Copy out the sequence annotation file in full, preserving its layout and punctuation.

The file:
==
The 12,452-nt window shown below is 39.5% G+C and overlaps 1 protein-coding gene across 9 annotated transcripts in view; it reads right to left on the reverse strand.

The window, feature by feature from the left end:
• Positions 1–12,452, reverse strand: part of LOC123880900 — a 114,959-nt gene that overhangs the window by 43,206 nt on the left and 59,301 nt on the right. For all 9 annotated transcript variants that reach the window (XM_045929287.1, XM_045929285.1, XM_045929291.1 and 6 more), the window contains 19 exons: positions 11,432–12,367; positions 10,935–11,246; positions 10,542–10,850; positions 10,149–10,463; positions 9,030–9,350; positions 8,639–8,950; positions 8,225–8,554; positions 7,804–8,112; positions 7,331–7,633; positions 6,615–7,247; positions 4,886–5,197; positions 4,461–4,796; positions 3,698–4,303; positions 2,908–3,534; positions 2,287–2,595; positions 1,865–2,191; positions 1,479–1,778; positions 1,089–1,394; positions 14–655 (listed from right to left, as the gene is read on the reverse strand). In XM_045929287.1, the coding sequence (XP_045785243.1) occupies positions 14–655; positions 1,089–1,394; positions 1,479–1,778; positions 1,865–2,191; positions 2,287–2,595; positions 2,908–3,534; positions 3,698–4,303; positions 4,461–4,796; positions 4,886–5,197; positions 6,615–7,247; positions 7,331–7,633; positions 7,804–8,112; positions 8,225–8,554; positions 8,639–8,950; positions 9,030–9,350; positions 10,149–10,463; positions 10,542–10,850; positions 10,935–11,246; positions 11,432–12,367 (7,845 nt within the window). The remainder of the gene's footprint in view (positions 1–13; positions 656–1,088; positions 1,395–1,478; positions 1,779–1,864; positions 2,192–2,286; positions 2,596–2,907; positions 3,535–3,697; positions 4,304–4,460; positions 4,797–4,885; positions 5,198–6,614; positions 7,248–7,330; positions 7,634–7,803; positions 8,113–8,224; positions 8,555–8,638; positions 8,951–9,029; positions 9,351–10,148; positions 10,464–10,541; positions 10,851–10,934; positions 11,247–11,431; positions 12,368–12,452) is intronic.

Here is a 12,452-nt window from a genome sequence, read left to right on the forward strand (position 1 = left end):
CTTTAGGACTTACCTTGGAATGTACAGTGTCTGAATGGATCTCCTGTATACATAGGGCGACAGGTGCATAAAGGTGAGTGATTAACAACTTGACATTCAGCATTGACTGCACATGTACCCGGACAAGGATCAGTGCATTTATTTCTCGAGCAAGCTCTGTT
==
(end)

The 12,452-nt window shown below is 39.5% G+C and overlaps 1 protein-coding gene across 9 annotated transcripts in view; it reads right to left on the reverse strand.

The window, feature by feature from the left end:
• Positions 1–12,452, reverse strand: part of LOC123880900 — a 114,959-nt gene that overhangs the window by 43,206 nt on the left and 59,301 nt on the right. For all 9 annotated transcript variants that reach the window (XM_045929287.1, XM_045929285.1, XM_045929291.1 and 6 more), the window contains 19 exons: positions 11,432–12,367; positions 10,935–11,246; positions 10,542–10,850; positions 10,149–10,463; positions 9,030–9,350; positions 8,639–8,950; positions 8,225–8,554; positions 7,804–8,112; positions 7,331–7,633; positions 6,615–7,247; positions 4,886–5,197; positions 4,461–4,796; positions 3,698–4,303; positions 2,908–3,534; positions 2,287–2,595; positions 1,865–2,191; positions 1,479–1,778; positions 1,089–1,394; positions 14–655 (listed from right to left, as the gene is read on the reverse strand). In XM_045929287.1, the coding sequence (XP_045785243.1) occupies positions 14–655; positions 1,089–1,394; positions 1,479–1,778; positions 1,865–2,191; positions 2,287–2,595; positions 2,908–3,534; positions 3,698–4,303; positions 4,461–4,796; positions 4,886–5,197; positions 6,615–7,247; positions 7,331–7,633; positions 7,804–8,112; positions 8,225–8,554; positions 8,639–8,950; positions 9,030–9,350; positions 10,149–10,463; positions 10,542–10,850; positions 10,935–11,246; positions 11,432–12,367 (7,845 nt within the window). The remainder of the gene's footprint in view (positions 1–13; positions 656–1,088; positions 1,395–1,478; positions 1,779–1,864; positions 2,192–2,286; positions 2,596–2,907; positions 3,535–3,697; positions 4,304–4,460; positions 4,797–4,885; positions 5,198–6,614; positions 7,248–7,330; positions 7,634–7,803; positions 8,113–8,224; positions 8,555–8,638; positions 8,951–9,029; positions 9,351–10,148; positions 10,464–10,541; positions 10,851–10,934; positions 11,247–11,431; positions 12,368–12,452) is intronic.

Here is a 12,452-nt window from a genome sequence, read left to right on the forward strand (position 1 = left end):
CTTTAGGACTTACCTTGGAATGTACAGTGTCTGAATGGATCTCCTGTATACATAGGGCGACAGGTGCATAAAGGTGAGTGATTAACAACTTGACATTCAGCATTGACTGCACATGTACCCGGACAAGGATCAGTGCATTTATTTCTCGAGCAAGCTCTGTT